Email updates

Keep up to date with the latest news and content from BMC Bioinformatics and BioMed Central.

This article is part of the supplement: Semantic Web Applications and Tools for Life Sciences, 2008

Open Access Introduction

Semantic Web Applications and Tools for Life Sciences, 2008 – Introduction

Albert Burger1*, Paolo Romano2, Adrian Paschke3 and Andrea Splendiani4

Author Affiliations

1 Heriot-Watt University and MRC Human Genetics Unit, Edinburgh, UK

2 National Cancer Research Institute, Genova, Italy

3 Free University Berlin, Berlin, Germany

4 Rothamsted Research, Harpenden, UK

For all author emails, please log on.

BMC Bioinformatics 2009, 10(Suppl 10):S1  doi:10.1186/1471-2105-10-S10-S1


The electronic version of this article is the complete one and can be found online at: http://www.biomedcentral.com/1471-2105/10/S10/S1


Published:1 October 2009

© 2009 Burger et al; licensee BioMed Central Ltd.

This is an open access article distributed under the terms of the Creative Commons Attribution License (http://creativecommons.org/licenses/by/2.0), which permits unrestricted use, distribution, and reproduction in any medium, provided the original work is properly cited.

Introduction

Semantic Web technologies play an increasingly important role in the integration of heterogeneous biomedical information as well as the generation of meaningful links between biological and clinical information resources, which are at the basis of both, translational and personalized, medicine. A critical component of the emergence of these technologies is the need to represent domain knowledge, e.g. biological and medical knowledge, in the systems that we build in order to facilitate not just the low level integration of resources, but to enable knowledge-driven analysis and reasoning across them. As is true for many other scientific disciplines, in spite of the potential benefits to be gained, we are still far from seeing a widespread adoption of the Semantic Web for the Life Sciences. Part of the problem is of course the large investment of effort needed to develop sufficiently formal representations of enough Life Science knowledge in the form of ontologies and other knowledge bases, but there are also issues with the maturity of the tools and applications that are currently available to those who want to develop and use Semantic Web applications and tools in the Life Sciences.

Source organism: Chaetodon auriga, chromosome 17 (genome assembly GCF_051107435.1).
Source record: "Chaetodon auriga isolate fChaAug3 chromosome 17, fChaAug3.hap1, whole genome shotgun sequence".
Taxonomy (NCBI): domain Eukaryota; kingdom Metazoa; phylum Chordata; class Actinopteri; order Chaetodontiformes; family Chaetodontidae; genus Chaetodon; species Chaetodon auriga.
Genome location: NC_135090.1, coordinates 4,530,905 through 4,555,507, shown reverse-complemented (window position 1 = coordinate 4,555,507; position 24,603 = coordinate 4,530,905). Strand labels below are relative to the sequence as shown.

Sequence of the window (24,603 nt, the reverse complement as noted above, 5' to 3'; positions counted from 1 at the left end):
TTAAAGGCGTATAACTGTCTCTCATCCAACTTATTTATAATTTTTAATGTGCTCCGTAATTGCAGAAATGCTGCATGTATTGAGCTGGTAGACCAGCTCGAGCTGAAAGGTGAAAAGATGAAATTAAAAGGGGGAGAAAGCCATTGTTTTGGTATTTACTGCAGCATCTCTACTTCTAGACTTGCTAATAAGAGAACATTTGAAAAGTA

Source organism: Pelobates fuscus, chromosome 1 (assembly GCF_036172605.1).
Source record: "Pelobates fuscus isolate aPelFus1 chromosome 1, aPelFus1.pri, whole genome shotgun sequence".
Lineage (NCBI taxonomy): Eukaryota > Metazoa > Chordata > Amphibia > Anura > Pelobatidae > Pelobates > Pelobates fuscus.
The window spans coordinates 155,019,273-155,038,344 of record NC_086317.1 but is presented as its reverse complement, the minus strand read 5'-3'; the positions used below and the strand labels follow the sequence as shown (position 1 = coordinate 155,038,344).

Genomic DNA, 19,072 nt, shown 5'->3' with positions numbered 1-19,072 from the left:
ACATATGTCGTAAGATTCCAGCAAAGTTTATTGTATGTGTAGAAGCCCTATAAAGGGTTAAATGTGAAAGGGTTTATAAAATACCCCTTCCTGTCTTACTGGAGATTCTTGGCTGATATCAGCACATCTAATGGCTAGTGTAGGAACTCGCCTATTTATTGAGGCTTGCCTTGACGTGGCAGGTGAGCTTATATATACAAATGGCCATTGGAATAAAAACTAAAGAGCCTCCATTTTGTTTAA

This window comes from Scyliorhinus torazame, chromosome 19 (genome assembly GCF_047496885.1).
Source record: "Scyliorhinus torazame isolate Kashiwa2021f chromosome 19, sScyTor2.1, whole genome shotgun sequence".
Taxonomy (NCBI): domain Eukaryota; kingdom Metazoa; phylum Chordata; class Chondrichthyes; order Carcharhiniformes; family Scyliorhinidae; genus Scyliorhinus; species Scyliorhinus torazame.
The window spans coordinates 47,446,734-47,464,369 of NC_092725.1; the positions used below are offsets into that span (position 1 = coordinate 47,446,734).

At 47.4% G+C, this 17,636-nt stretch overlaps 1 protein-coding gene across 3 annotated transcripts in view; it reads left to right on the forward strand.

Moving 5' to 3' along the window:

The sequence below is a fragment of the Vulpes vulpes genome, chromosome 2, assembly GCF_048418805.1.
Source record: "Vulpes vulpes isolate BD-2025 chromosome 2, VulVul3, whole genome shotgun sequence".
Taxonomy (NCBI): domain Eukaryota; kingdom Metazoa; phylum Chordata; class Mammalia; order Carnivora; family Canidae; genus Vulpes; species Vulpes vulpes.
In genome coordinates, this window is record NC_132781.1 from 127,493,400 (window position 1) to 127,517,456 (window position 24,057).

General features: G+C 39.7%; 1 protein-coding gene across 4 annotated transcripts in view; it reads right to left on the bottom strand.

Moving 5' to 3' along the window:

The purpose of the SWAT4LS workshops http://www.swat4ls.org webcite is to create a space for discussions involving experts from the Computing as well as the Life Sciences, filling the gap between the possibilities and the practicalities of the Semantic Web in the Life Sciences domain. The first of these took place in Edinburgh on 28 November 2008 and at its heart was the question as to what is hindering a more rapid adoption of Semantic Web technologies in this domain. To reflect this, the panel discussion at the Edinburgh workshop was held under the heading of "If the Semantic Web is so good, why is everybody using OBO for ontologies and PERL for data integration?".

The original call for the SWAT4LS 2008 workshop resulted in the total of 40 submissions which were peer reviewed: 8 were accepted as full papers, 4 as poster papers and one as a demo paper. In addition, a number of posters were accepted. The workshop took place at the e-Science Institute in Edinburgh and was attended by about 80 participants. Following the actual workshop, all contributors to SWAT4LS'08 (papers as well as posters) were invited to submit extended versions of their contributions, resulting in the submission of 21 papers, which underwent another complete peer review cycle. Of these, 13 papers were selected and are included in this BMC Bioinformatics supplement.

We are delighted with the collection of high quality papers that are the result of this endeavor and are confident that the readers will find them helpful in their own work on Semantic Web technologies for the Life Sciences.

We would like to thank all who have contributed to the SWAT4LS 2008 workshop and this BMC Bioinformatics supplement. Specifically, we thank all the authors for their contributions, all the reviewers who served on the program committee for the original workshop call and then again for the submissions for this supplement, the invited speakers (Prof. Michael Krauthammer, Dr. M. Scott Marshall and Prof. Mark D. Wilkinson) and all the participants who made the workshop a memorable event. The support from the e-Science Institute in Edinburgh, which has hosted the workshop and covered some of the costs for our invited speakers, is also gratefully acknowledged. We also thank our sponsors: OMII-UK, LabAge SA, Leaf Bioscience and Textensor Limited for their support., Finally, we thank the staff at BMC Bioinformatics, specifically Ms. Isobel Peters, for their help with editing and processing this supplement.

Albert Burger, Paolo Romano, Adrian Paschke and Andrea Splendiani (SWAT4LS Supplement Editors and Co-chairs of SWAT4LS 2008)

Competing interests

The authors declare that they have no competing interests.

Acknowledgements

This article has been published as part of BMC Bioinformatics Volume 10 Supplement 10, 2009: Semantic Web Applications and Tools for Life Sciences, 2008. The full contents of the supplement are available online at http://www.biomedcentral.com/1471-2105/10?issue=S10.